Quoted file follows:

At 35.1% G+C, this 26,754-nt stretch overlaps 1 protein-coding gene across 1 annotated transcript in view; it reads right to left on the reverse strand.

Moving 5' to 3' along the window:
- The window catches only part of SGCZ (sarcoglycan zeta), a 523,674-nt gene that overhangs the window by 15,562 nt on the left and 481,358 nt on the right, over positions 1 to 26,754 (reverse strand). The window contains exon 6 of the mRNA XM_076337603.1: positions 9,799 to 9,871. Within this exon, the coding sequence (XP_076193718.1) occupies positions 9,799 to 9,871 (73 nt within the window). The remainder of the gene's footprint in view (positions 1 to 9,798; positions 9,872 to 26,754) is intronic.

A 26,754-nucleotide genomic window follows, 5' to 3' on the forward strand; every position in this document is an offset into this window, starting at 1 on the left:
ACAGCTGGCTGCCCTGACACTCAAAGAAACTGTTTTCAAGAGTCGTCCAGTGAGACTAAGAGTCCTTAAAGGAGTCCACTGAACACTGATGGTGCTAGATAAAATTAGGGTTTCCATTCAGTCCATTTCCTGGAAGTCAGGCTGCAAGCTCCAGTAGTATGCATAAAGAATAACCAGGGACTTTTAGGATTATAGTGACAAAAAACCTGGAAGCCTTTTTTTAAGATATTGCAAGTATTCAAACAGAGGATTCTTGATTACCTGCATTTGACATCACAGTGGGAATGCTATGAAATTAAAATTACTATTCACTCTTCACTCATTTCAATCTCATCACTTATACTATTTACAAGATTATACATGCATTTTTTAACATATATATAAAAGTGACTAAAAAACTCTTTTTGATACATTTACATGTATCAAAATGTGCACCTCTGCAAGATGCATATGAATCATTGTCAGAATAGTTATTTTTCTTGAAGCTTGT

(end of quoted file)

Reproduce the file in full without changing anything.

At 35.1% G+C, this 26,754-nt stretch overlaps 1 protein-coding gene across 1 annotated transcript in view; it reads right to left on the reverse strand.

Moving 5' to 3' along the window:
- The window catches only part of SGCZ (sarcoglycan zeta), a 523,674-nt gene that overhangs the window by 15,562 nt on the left and 481,358 nt on the right, over positions 1 to 26,754 (reverse strand). The window contains exon 6 of the mRNA XM_076337603.1: positions 9,799 to 9,871. Within this exon, the coding sequence (XP_076193718.1) occupies positions 9,799 to 9,871 (73 nt within the window). The remainder of the gene's footprint in view (positions 1 to 9,798; positions 9,872 to 26,754) is intronic.

A 26,754-nucleotide genomic window follows, 5' to 3' on the forward strand; every position in this document is an offset into this window, starting at 1 on the left:
ACAGCTGGCTGCCCTGACACTCAAAGAAACTGTTTTCAAGAGTCGTCCAGTGAGACTAAGAGTCCTTAAAGGAGTCCACTGAACACTGATGGTGCTAGATAAAATTAGGGTTTCCATTCAGTCCATTTCCTGGAAGTCAGGCTGCAAGCTCCAGTAGTATGCATAAAGAATAACCAGGGACTTTTAGGATTATAGTGACAAAAAACCTGGAAGCCTTTTTTTAAGATATTGCAAGTATTCAAACAGAGGATTCTTGATTACCTGCATTTGACATCACAGTGGGAATGCTATGAAATTAAAATTACTATTCACTCTTCACTCATTTCAATCTCATCACTTATACTATTTACAAGATTATACATGCATTTTTTAACATATATATAAAAGTGACTAAAAAACTCTTTTTGATACATTTACATGTATCAAAATGTGCACCTCTGCAAGATGCATATGAATCATTGTCAGAATAGTTATTTTTCTTGAAGCTTGT